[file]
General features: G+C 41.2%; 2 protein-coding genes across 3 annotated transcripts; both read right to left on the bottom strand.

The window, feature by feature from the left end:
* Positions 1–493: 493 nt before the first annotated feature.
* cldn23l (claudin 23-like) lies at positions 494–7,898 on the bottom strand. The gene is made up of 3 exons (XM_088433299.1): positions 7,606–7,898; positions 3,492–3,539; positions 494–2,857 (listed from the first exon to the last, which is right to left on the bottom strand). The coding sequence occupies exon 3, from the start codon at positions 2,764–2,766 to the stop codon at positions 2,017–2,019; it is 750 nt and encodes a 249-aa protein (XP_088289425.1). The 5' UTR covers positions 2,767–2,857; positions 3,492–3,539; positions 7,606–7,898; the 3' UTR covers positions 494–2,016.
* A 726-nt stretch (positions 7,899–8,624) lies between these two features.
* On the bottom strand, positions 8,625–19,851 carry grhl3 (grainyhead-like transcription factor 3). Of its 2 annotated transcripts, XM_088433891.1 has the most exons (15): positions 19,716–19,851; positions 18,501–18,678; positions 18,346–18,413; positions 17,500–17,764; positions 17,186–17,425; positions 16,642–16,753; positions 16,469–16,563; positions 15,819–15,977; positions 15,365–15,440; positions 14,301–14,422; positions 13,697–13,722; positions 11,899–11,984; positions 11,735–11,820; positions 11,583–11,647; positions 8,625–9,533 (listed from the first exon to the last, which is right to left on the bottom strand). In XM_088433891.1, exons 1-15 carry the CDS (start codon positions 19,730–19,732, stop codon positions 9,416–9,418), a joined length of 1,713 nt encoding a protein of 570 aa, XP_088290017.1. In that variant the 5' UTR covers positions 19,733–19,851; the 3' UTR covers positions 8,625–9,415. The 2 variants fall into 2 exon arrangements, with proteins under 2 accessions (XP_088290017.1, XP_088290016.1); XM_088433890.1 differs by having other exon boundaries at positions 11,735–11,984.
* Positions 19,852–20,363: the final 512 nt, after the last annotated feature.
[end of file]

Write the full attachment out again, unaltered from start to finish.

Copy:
General features: G+C 41.2%; 2 protein-coding genes across 3 annotated transcripts; both read right to left on the bottom strand.

The window, feature by feature from the left end:
* Positions 1–493: 493 nt before the first annotated feature.
* cldn23l (claudin 23-like) lies at positions 494–7,898 on the bottom strand. The gene is made up of 3 exons (XM_088433299.1): positions 7,606–7,898; positions 3,492–3,539; positions 494–2,857 (listed from the first exon to the last, which is right to left on the bottom strand). The coding sequence occupies exon 3, from the start codon at positions 2,764–2,766 to the stop codon at positions 2,017–2,019; it is 750 nt and encodes a 249-aa protein (XP_088289425.1). The 5' UTR covers positions 2,767–2,857; positions 3,492–3,539; positions 7,606–7,898; the 3' UTR covers positions 494–2,016.
* A 726-nt stretch (positions 7,899–8,624) lies between these two features.
* On the bottom strand, positions 8,625–19,851 carry grhl3 (grainyhead-like transcription factor 3). Of its 2 annotated transcripts, XM_088433891.1 has the most exons (15): positions 19,716–19,851; positions 18,501–18,678; positions 18,346–18,413; positions 17,500–17,764; positions 17,186–17,425; positions 16,642–16,753; positions 16,469–16,563; positions 15,819–15,977; positions 15,365–15,440; positions 14,301–14,422; positions 13,697–13,722; positions 11,899–11,984; positions 11,735–11,820; positions 11,583–11,647; positions 8,625–9,533 (listed from the first exon to the last, which is right to left on the bottom strand). In XM_088433891.1, exons 1-15 carry the CDS (start codon positions 19,730–19,732, stop codon positions 9,416–9,418), a joined length of 1,713 nt encoding a protein of 570 aa, XP_088290017.1. In that variant the 5' UTR covers positions 19,733–19,851; the 3' UTR covers positions 8,625–9,415. The 2 variants fall into 2 exon arrangements, with proteins under 2 accessions (XP_088290017.1, XP_088290016.1); XM_088433890.1 differs by having other exon boundaries at positions 11,735–11,984.
* Positions 19,852–20,363: the final 512 nt, after the last annotated feature.